About Data Warehouse
Data warehouse architecture consists of a series of storages and Extract-Transform-Load (ETL) between those. Data is continuously extracted from source, then transformed to yet in another format and loaded in a new place. In practice, to provide clean data for actual analytics or data discovery, takes a significant effort from a team of IT people, knowledge workers, domain experts, data modelers, DW experts; typically, bootstrapping a DW takes some 6 months and only thereafter the cost actually takes off, as answers will beg for more questions.
Current mainstream DW methods are not agile; from a business value perspective – the time the answer is finally delivered – the question is often obsolete.
About Agile Data Warehouse
The main reason that today’s mainstream DW’s aren’t supporting agile analytics is their reliance on relational database technology. Regardless if data warehouse (the Data Vault) is built using dimensional or normalized relational schemes – it always requires a schema to exist before the data can be loaded to database.
The new trend in IT industry is to replace relational databases and SQL, as their query language is not quite a right tool for highly volatile data, with NoSQL databases. These are mainly supposed to be “schema-less”. That means that data can be pushed in to the database without defining a rigid schema first. Some are allowing one to define an entirely proprietary meta-structure. NoSQL databases however solve one problem and create another one. There are no standards. There is no compatible NoSQL language. And more importantly, anarchy has never worked out in any context. Freedom and anarchy are totally different things. We can talk about “schema-less” database and storage but then it also means nobody is ever going to understand what the data means and how to query it (apart of the original publisher perhaps). So rather talking about “schema-less” – it is more appropriate to differ between “schema-first” and “schema-last” data management technologies. While relational databases are “schema-first” – in order to support agile analytics on top of Data Warehouses, the DW’s would greatly benefit if the Data Vault and Marts are “schema-last”. In order to transform data warehouse into an agile discipline, what is needed is to enable analytic projects to scale and run in parallel. Each knowledge worker must be able to express her own view of the data independent of others, and more importantly without getting stuck in coordination activities. Agile DW does not eliminate the benefits or opportunity of team work, or usage of shared models and vocabularies. But converging can happen naturally and as a consequence of realization of proven good stuff, and not as a prerequisite to get going at all.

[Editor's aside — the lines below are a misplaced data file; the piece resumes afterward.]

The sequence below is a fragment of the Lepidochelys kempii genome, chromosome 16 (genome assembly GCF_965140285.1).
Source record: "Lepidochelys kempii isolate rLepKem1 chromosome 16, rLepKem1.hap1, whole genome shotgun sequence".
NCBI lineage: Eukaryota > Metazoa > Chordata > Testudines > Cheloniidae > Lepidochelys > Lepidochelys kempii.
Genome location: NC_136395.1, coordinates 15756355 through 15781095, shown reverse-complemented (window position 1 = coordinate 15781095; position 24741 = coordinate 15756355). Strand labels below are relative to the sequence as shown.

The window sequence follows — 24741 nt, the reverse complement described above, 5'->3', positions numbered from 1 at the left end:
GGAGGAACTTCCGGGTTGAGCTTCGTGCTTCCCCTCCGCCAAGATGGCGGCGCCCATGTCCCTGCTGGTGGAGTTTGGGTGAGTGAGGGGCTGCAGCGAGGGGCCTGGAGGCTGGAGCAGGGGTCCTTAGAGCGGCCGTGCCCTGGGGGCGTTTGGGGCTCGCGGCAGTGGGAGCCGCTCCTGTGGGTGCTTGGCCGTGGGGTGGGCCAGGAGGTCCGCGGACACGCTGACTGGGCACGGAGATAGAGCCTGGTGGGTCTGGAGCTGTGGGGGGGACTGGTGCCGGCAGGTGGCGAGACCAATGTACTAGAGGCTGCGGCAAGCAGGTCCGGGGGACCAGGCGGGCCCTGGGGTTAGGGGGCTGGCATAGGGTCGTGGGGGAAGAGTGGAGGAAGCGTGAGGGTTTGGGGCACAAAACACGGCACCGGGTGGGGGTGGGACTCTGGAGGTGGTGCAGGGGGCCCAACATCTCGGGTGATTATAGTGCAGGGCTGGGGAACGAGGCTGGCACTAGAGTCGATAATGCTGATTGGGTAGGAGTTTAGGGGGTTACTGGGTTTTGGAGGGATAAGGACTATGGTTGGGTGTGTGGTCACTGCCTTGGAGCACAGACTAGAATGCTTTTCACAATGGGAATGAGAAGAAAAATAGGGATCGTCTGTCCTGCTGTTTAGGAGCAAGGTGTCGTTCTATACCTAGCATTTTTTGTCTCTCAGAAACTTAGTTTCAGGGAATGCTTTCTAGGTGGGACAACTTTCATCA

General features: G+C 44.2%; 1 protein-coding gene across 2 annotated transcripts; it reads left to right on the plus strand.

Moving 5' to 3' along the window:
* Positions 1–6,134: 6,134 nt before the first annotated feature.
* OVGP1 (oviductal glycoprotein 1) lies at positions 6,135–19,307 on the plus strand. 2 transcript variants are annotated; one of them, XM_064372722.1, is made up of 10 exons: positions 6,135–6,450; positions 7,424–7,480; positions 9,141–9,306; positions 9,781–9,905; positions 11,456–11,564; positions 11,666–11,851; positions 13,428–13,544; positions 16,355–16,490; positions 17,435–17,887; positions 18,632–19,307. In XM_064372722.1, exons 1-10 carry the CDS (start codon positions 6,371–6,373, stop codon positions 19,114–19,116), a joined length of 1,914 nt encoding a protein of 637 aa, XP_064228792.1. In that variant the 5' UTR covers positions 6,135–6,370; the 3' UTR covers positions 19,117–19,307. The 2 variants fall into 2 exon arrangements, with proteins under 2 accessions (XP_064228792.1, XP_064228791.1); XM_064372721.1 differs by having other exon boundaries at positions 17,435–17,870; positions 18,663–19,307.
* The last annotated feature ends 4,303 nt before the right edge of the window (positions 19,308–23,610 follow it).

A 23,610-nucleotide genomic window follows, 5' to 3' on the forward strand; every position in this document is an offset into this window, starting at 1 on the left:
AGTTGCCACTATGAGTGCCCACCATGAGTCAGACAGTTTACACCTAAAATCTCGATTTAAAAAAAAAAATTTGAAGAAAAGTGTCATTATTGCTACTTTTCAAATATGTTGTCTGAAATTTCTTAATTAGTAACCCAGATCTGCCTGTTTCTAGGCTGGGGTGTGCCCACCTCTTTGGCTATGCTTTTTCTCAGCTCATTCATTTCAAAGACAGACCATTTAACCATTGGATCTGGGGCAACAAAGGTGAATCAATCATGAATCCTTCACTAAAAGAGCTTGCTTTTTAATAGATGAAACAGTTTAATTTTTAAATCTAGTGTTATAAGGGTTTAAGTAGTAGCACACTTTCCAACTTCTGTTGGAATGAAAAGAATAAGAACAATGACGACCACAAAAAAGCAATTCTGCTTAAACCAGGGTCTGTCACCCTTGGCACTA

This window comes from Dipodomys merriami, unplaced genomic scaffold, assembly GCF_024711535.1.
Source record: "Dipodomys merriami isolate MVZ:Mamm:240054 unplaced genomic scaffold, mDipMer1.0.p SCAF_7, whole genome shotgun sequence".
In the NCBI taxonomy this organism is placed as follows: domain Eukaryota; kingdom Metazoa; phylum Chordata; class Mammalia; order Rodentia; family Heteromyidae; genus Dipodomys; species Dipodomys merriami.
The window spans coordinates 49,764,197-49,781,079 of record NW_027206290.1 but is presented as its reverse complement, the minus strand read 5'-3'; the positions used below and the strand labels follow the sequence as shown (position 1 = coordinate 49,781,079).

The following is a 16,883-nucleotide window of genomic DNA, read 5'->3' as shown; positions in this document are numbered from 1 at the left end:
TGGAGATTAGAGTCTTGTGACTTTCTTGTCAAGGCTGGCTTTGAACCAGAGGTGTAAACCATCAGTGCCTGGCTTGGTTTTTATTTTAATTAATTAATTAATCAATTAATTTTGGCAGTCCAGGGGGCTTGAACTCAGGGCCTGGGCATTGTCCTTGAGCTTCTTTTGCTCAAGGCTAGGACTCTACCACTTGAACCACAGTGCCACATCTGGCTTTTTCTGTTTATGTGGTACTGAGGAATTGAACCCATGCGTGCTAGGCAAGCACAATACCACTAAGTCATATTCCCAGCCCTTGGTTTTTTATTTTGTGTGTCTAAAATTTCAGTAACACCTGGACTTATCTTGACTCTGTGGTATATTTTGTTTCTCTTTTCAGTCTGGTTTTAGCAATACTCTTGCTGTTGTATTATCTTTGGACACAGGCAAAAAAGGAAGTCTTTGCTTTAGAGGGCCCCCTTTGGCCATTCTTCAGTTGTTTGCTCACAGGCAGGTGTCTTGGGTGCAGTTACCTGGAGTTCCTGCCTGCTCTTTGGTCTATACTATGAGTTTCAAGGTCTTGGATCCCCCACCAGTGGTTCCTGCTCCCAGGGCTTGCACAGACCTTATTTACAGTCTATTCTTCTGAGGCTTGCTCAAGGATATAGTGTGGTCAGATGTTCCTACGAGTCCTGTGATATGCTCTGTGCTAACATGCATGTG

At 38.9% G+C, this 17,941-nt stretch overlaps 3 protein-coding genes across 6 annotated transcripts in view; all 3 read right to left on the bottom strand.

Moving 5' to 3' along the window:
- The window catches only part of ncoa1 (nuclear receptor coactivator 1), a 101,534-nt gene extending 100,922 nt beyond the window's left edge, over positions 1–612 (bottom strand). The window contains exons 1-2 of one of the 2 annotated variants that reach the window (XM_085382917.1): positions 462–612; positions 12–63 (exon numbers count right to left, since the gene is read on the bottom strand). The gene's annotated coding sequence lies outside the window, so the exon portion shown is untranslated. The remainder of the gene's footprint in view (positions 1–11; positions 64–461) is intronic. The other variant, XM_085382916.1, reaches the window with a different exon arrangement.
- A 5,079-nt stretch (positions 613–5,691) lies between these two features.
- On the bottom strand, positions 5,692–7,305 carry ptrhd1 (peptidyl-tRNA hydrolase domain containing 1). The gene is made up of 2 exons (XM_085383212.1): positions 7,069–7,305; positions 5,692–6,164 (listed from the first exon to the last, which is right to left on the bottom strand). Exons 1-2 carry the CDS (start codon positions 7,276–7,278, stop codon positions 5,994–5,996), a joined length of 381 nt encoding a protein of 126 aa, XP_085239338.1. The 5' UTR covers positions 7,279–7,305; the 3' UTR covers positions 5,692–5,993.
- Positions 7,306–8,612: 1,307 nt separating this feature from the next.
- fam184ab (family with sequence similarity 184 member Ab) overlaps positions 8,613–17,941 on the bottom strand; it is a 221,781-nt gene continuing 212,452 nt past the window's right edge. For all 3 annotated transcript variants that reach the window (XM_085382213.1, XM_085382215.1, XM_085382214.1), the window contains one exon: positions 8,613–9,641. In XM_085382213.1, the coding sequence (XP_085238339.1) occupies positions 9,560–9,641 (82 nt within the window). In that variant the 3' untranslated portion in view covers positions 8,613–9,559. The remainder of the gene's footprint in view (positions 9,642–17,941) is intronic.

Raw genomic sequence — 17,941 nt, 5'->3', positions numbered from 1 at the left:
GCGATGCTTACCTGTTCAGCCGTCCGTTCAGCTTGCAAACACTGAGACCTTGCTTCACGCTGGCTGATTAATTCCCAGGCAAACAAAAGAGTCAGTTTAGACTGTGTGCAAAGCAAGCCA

Vinge Free’s product encapsulates experience and R&D thus solving data warehouse and data analysis problems that hinder these disciplines to perform agile. Our patent pending algorithms and methods are united into a data integration and migration product that is able to unify data from heterogeneous sources. Our platform provides the user, for a specific question or hypothesis the user wants to test, with the means to search, clean and align data; the user may infer infer implicit facts, shortcut through and exclude unnecessary information. At the end of an analytic cycle the user may query a well-formed dataset that could then be fed into any data analysis tool. One important point is that the search for an answer may fail, as the user’s data set may not contain any value pertinent to the user’s question or that the posed hypothesis is simply false. In such a case, our platform helps users fail fast and cheap.
The entire analytic cycle we support is agile as a consequence of the fact that users may run their own race independent of each other and so being able to concentrate on their own particular concerns without the need for company wide coordination efforts.